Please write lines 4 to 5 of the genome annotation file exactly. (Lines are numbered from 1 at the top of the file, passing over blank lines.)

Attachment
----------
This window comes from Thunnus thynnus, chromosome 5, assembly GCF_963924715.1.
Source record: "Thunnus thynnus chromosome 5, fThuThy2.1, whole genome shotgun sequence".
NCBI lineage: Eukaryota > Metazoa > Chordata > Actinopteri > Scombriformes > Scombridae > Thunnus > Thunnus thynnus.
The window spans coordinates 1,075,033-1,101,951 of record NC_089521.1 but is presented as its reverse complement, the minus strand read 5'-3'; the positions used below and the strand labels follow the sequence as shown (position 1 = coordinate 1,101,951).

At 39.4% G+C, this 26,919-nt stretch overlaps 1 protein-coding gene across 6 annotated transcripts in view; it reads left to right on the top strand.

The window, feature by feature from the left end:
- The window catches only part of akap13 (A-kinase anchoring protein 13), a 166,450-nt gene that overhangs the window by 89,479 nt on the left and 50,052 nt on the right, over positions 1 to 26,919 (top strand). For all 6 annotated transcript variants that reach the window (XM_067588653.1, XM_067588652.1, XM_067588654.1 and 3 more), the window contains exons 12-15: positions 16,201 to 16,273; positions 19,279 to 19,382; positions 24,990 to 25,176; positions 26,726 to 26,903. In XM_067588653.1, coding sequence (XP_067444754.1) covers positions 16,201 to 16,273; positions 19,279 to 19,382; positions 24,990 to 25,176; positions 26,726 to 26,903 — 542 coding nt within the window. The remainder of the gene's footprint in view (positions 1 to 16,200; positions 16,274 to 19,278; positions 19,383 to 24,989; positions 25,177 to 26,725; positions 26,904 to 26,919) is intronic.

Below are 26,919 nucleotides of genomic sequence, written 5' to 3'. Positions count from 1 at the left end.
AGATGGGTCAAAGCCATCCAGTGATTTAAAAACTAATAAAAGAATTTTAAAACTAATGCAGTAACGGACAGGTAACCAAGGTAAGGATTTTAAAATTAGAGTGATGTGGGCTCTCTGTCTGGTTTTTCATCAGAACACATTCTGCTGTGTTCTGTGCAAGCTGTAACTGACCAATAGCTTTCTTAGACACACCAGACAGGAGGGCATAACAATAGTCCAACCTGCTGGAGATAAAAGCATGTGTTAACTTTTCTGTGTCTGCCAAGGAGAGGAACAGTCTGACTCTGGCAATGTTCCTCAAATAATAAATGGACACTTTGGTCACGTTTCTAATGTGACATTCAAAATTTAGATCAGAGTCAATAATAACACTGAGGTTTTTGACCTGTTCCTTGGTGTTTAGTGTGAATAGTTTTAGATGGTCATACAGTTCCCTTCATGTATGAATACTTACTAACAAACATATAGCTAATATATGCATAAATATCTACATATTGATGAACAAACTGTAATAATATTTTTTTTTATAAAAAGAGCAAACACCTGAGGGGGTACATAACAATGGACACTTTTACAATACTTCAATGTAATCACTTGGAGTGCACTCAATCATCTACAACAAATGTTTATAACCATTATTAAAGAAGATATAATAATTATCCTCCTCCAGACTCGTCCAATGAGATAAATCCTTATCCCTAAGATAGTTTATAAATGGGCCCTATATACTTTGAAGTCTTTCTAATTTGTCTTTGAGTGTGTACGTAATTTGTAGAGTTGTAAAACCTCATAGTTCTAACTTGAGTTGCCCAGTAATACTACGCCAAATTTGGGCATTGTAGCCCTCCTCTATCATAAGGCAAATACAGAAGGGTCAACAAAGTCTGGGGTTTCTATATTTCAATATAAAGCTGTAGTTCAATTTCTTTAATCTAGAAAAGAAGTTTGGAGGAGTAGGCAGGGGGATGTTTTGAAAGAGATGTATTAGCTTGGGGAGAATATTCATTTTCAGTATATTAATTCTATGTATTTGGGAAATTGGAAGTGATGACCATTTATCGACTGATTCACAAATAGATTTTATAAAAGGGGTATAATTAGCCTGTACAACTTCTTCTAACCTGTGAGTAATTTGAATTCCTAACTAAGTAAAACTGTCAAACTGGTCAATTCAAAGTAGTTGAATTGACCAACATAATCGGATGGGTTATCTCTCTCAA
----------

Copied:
The window spans coordinates 1,075,033-1,101,951 of record NC_089521.1 but is presented as its reverse complement, the minus strand read 5'-3'; the positions used below and the strand labels follow the sequence as shown (position 1 = coordinate 1,101,951).

At 39.4% G+C, this 26,919-nt stretch overlaps 1 protein-coding gene across 6 annotated transcripts in view; it reads left to right on the top strand.